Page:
Have you ever stood in front of a towering piece of art and thought, “How on earth did he do that?” Of course you have. I mean, you’re not an animal, right? The creative process, as it pertains to any master work, is both individualistic and fascinating. Edward Hopper, the long-reigning King of Modern Realism, used charcoal sketches to work out his ideas long before putting oil to canvas. In that spirit, the drawings included via this exhibition provide a window into how Hopper created a sense of depth, atmosphere, and intimacy; how he tapped into a universal spectrum of warmth and isolation, capturing the very essence of everyday life in the unique vistas of America.
Hopper Drawing includes the most engaging of more than 2,500 early drawings, all of which were bequeathed to the Whitney Museum by Edward Hopper’s widow, Josephine. Included in the exhibition are early sketches of now-famous oil paintings, Early Sunday Morning, Nighthawks and Office at Night among them. Hopper Drawing also showcases several of the photos, blueprints, and texts Hopper used to ensure all of his work was true-to-scale.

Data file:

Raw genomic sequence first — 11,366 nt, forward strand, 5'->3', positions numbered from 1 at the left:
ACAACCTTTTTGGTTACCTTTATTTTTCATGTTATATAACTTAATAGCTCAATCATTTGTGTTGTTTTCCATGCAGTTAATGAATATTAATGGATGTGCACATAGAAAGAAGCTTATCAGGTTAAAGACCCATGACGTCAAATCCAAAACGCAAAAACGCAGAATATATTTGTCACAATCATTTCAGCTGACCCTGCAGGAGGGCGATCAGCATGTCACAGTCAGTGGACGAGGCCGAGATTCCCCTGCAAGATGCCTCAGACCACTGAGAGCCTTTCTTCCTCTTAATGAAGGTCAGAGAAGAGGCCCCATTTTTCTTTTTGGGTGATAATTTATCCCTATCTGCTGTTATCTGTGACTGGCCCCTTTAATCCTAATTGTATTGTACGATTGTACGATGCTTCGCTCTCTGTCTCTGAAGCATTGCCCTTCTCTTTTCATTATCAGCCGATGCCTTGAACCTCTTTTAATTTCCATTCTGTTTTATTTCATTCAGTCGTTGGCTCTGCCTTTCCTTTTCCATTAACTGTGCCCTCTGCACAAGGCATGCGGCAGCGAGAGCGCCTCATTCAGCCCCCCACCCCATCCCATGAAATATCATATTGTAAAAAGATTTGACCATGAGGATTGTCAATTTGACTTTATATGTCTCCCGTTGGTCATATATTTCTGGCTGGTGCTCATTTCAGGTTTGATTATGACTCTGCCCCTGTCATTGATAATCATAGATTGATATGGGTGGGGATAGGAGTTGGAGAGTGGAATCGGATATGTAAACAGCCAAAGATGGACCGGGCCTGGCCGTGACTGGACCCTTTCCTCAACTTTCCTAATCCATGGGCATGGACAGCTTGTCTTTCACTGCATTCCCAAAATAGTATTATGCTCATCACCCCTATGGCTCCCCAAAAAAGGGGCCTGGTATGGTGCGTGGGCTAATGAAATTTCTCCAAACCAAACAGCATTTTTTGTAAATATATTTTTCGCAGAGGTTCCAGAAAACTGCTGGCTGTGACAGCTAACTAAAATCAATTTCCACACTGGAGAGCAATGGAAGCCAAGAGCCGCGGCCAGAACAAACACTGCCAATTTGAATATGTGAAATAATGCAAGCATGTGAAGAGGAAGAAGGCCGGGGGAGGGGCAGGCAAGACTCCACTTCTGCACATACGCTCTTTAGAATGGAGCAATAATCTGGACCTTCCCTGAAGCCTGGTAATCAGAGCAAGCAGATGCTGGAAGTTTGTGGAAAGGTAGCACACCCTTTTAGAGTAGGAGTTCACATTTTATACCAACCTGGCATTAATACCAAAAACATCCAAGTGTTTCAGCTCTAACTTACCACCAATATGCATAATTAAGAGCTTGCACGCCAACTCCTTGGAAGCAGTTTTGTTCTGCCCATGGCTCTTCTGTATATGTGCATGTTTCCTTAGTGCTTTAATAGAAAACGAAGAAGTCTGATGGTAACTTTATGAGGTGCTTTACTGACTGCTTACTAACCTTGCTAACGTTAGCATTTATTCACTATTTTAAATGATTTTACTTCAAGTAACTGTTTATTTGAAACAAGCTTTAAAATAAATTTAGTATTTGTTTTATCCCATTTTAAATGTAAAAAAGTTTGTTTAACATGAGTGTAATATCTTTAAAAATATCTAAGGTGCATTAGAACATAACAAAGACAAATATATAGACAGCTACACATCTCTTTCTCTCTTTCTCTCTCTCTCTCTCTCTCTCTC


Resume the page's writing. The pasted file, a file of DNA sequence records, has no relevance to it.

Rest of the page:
(Hopper Drawing runs through 10/6 at The Whitney Museum of Art, $20 general admission, 945 Madison Ave @ 75th Street)
Five More For The Offing:
- Llyn Foulkes @ New Museum ($14 admission, through 9/1, 235 Bowery)
- Structure Brought to Life by Henri Labrouste @ The Museum of Modern Art ($25, through 6/24, 11 West 53rd Street)
- Woods, Lovely, Dark, and Deep @ DC Moore Gallery (Free, through 8/15, 535 West 22nd Street)
- Maekawa @ Steven Kasher Gallery (Free, through 6/29, 521 West 23rd Street)
- A spring a thousand years ago by John Zurier @ Peter Blum Gallery (Free, through 6/29, 20 West 57th Street)